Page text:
With the deficit of $4 trillion income taxes are going up, but only for the rich. However, payroll taxes were hiked for everyone. And government spending cuts kicked down the road has lead the nation and job market especially towards a uncertain, unclear future.
Reluctance to add workers by the small business owner with less than 500 employees, which roughly constitute half of private sector employment, has become a worry. Many small business owners expressed concern about the immediate impact of the payroll tax increase, but they said it would take a while to understand how other aspects of the legislation would impact their bottom line.
The most straightforward negative effect lies in the termination of the payroll-tax holiday that had reduced the employee’s share of Social Security tax from 6.2 to 4.2 percent of wages. While this isn’t specific to small businesses, the pattern is clear: Payroll-tax cuts stimulate job creation and payroll-tax increases discourage it. Joel Prakken of Macroeconomic Advisers estimated that the payroll-tax cut added 300,000 jobs to the U.S. economy. Therefore, doing away with the payroll-tax cap should eliminate 300,000 jobs.
“As long as the federal government does not have a plan to reduce spending and address the deficit, small business owners are very concerned in very close future months that the plan that Congress proceeds with will include tax increases,” ~ Gregg Thompson, State Director for the National Federation of Independent Businesses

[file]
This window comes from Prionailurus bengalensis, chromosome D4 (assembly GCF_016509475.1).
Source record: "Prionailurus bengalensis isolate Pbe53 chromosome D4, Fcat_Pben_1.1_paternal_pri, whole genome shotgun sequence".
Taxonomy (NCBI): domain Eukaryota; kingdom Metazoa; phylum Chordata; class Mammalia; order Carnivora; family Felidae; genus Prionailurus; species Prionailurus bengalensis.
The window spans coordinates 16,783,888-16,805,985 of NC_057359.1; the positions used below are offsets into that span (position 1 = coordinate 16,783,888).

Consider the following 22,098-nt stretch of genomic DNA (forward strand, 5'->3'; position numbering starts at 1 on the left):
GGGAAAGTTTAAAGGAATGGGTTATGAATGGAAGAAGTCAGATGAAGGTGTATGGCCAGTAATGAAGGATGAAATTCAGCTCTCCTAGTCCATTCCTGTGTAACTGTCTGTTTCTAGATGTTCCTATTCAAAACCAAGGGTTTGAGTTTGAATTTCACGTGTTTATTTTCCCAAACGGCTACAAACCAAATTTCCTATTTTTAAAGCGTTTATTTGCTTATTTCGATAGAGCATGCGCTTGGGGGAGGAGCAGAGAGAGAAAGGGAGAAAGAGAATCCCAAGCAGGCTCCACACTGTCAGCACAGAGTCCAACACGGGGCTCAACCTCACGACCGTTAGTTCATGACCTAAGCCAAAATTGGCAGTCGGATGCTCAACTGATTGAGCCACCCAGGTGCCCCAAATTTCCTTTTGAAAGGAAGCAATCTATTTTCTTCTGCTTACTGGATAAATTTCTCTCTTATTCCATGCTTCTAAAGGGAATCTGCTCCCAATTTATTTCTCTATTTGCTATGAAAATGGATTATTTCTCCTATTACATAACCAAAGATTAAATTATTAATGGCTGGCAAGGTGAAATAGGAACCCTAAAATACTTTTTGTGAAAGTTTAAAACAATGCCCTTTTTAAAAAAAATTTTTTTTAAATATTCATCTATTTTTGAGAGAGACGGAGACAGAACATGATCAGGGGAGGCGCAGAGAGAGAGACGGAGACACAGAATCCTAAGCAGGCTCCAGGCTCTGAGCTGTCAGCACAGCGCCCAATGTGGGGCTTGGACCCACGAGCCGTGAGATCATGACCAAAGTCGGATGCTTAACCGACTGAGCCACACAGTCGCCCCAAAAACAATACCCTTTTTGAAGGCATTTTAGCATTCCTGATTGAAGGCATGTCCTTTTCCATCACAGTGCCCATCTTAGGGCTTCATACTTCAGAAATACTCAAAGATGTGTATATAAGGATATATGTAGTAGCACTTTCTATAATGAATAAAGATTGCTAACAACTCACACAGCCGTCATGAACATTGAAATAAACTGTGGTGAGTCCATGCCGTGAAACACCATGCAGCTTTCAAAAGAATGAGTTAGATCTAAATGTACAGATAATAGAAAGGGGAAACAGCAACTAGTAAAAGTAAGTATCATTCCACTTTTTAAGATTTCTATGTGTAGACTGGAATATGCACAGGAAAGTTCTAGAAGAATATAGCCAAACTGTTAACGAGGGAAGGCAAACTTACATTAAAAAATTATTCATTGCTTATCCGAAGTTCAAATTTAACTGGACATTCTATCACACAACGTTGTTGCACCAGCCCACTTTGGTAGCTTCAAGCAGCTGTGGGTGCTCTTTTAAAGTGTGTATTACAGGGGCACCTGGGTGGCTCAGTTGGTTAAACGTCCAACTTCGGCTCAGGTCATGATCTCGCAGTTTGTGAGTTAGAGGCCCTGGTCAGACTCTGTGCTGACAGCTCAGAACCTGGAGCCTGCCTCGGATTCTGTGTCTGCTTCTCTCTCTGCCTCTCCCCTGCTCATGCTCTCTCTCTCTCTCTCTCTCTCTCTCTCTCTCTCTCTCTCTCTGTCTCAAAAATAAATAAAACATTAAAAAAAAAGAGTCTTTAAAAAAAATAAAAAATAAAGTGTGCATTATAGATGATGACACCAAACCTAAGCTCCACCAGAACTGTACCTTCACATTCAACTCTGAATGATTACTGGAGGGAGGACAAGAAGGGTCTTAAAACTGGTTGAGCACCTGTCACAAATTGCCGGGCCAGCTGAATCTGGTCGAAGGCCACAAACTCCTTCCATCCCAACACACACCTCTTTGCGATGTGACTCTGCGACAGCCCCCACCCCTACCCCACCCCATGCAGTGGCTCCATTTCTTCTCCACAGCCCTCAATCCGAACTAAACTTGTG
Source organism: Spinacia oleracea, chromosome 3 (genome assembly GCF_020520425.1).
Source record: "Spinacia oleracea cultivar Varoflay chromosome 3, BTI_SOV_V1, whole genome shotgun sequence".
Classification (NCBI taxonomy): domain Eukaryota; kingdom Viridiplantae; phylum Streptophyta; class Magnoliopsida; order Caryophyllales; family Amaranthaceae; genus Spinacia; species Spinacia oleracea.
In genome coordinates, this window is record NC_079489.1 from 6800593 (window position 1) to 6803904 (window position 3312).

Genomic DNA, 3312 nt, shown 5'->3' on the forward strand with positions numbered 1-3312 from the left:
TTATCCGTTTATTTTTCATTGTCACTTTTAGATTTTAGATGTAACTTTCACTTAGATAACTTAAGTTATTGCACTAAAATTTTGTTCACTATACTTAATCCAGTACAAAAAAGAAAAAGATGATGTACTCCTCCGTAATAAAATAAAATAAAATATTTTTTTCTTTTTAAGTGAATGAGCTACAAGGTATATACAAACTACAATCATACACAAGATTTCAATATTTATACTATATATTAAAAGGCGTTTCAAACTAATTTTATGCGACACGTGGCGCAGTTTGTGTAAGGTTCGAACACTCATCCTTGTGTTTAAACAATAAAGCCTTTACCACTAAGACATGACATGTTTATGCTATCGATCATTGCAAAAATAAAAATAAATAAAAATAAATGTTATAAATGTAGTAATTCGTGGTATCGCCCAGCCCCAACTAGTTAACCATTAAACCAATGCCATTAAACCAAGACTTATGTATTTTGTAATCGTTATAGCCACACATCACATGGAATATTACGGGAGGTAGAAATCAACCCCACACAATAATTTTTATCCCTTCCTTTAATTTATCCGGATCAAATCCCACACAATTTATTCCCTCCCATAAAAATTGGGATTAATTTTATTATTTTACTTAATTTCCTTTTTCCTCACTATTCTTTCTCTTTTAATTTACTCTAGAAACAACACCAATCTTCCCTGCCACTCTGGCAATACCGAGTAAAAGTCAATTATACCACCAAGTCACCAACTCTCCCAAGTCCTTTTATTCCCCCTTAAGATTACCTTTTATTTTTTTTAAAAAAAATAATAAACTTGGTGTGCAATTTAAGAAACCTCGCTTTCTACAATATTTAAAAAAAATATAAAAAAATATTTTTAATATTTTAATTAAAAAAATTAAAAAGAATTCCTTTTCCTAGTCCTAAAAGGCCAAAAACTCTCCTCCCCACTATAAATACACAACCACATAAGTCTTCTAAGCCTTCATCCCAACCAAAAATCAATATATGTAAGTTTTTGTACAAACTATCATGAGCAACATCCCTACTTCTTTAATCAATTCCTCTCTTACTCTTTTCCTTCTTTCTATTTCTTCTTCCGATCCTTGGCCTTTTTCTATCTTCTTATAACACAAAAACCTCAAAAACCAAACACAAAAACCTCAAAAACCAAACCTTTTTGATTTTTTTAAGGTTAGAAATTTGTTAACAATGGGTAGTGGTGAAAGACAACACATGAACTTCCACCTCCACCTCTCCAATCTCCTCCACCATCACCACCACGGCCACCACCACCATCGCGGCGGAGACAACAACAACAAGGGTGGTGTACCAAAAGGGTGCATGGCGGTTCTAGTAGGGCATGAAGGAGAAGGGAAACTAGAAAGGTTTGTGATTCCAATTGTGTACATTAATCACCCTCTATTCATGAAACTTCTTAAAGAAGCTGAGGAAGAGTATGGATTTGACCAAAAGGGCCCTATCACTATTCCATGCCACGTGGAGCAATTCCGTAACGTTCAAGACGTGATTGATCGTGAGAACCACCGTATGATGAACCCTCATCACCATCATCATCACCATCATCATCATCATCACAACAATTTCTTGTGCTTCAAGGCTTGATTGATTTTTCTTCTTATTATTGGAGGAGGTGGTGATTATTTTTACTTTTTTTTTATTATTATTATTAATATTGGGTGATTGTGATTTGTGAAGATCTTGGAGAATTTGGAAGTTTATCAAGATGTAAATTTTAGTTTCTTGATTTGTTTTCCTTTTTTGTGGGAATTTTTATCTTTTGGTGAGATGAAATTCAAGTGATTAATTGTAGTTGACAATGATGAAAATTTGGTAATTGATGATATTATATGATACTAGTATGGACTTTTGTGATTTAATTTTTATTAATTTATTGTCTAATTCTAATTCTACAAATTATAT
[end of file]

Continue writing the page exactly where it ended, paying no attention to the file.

Mary Brogan, spokesperson for the National Small Business Association, said the lingering national debt could have a chilling effect on growth as businesses hesitate to take on additional employees or debt. Brogan said the lowered tax threshold impacts a limited but important group of business owners – those who are more likely to expand and hire new employees. The limit creates a fairness issue for businesses that pass through income to owners.
But there is some good news…
The Fiscal Cliff legislation extends indefinitely the exclusion from wages for reimbursements of employer-provided educational assistance and amounts paid by an employer under a qualified adoption assistance program. Under Section 127 of the Internal Revenue Code, employers may reimburse an employee, tax-free, up to $4,260 for qualified tuition assistance, despite relevance to job. And under Code Section 137, employers may reimburse an employee tax-free up to $12,650 for expenses related to adoption of a child.
The legislative compromise also includes a remedy for estate tax exception, originally scheduled to drop to $1 million and now remaining at $5.12 million. After reaching the $5.23 million threshold, the maximum tax rate will rise 5 percentage points to 40 percent.